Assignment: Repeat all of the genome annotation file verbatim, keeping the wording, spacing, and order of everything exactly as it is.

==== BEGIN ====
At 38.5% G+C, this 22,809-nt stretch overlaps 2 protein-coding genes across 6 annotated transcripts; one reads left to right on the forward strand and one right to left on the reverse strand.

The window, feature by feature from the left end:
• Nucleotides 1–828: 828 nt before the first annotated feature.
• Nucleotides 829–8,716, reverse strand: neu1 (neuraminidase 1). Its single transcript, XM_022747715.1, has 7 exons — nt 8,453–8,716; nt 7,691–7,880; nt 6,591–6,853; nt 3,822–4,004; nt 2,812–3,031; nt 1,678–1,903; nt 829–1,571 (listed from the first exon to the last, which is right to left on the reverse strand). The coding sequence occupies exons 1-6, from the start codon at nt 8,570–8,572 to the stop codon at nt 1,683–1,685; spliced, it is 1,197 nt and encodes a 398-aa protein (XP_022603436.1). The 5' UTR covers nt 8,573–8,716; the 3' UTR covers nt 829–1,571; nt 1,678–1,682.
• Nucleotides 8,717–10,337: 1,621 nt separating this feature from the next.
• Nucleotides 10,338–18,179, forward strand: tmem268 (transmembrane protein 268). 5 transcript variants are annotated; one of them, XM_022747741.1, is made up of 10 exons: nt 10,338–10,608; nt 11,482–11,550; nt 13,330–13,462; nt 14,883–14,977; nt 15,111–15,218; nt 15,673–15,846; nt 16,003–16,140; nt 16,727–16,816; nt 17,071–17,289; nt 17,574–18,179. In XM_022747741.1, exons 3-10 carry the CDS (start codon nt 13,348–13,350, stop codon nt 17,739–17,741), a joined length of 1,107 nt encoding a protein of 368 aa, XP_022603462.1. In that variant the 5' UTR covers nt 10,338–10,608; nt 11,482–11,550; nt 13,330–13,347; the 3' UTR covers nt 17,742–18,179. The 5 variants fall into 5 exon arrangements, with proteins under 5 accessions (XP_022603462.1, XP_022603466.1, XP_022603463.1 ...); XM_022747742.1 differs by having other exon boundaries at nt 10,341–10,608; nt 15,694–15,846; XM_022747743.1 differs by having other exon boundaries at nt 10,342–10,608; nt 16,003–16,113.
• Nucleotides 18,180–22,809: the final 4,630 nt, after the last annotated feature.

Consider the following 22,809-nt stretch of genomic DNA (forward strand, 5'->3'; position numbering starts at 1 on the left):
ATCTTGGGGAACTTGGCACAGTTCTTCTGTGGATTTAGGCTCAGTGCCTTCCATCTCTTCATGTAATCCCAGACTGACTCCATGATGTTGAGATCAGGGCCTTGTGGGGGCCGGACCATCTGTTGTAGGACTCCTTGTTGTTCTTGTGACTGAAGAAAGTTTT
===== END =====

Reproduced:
At 38.5% G+C, this 22,809-nt stretch overlaps 2 protein-coding genes across 6 annotated transcripts; one reads left to right on the forward strand and one right to left on the reverse strand.

The window, feature by feature from the left end:
• Nucleotides 1–828: 828 nt before the first annotated feature.
• Nucleotides 829–8,716, reverse strand: neu1 (neuraminidase 1). Its single transcript, XM_022747715.1, has 7 exons — nt 8,453–8,716; nt 7,691–7,880; nt 6,591–6,853; nt 3,822–4,004; nt 2,812–3,031; nt 1,678–1,903; nt 829–1,571 (listed from the first exon to the last, which is right to left on the reverse strand). The coding sequence occupies exons 1-6, from the start codon at nt 8,570–8,572 to the stop codon at nt 1,683–1,685; spliced, it is 1,197 nt and encodes a 398-aa protein (XP_022603436.1). The 5' UTR covers nt 8,573–8,716; the 3' UTR covers nt 829–1,571; nt 1,678–1,682.
• Nucleotides 8,717–10,337: 1,621 nt separating this feature from the next.
• Nucleotides 10,338–18,179, forward strand: tmem268 (transmembrane protein 268). 5 transcript variants are annotated; one of them, XM_022747741.1, is made up of 10 exons: nt 10,338–10,608; nt 11,482–11,550; nt 13,330–13,462; nt 14,883–14,977; nt 15,111–15,218; nt 15,673–15,846; nt 16,003–16,140; nt 16,727–16,816; nt 17,071–17,289; nt 17,574–18,179. In XM_022747741.1, exons 3-10 carry the CDS (start codon nt 13,348–13,350, stop codon nt 17,739–17,741), a joined length of 1,107 nt encoding a protein of 368 aa, XP_022603462.1. In that variant the 5' UTR covers nt 10,338–10,608; nt 11,482–11,550; nt 13,330–13,347; the 3' UTR covers nt 17,742–18,179. The 5 variants fall into 5 exon arrangements, with proteins under 5 accessions (XP_022603462.1, XP_022603466.1, XP_022603463.1 ...); XM_022747742.1 differs by having other exon boundaries at nt 10,341–10,608; nt 15,694–15,846; XM_022747743.1 differs by having other exon boundaries at nt 10,342–10,608; nt 16,003–16,113.
• Nucleotides 18,180–22,809: the final 4,630 nt, after the last annotated feature.

Consider the following 22,809-nt stretch of genomic DNA (forward strand, 5'->3'; position numbering starts at 1 on the left):
ATCTTGGGGAACTTGGCACAGTTCTTCTGTGGATTTAGGCTCAGTGCCTTCCATCTCTTCATGTAATCCCAGACTGACTCCATGATGTTGAGATCAGGGCCTTGTGGGGGCCGGACCATCTGTTGTAGGACTCCTTGTTGTTCTTGTGACTGAAGAAAGTTTT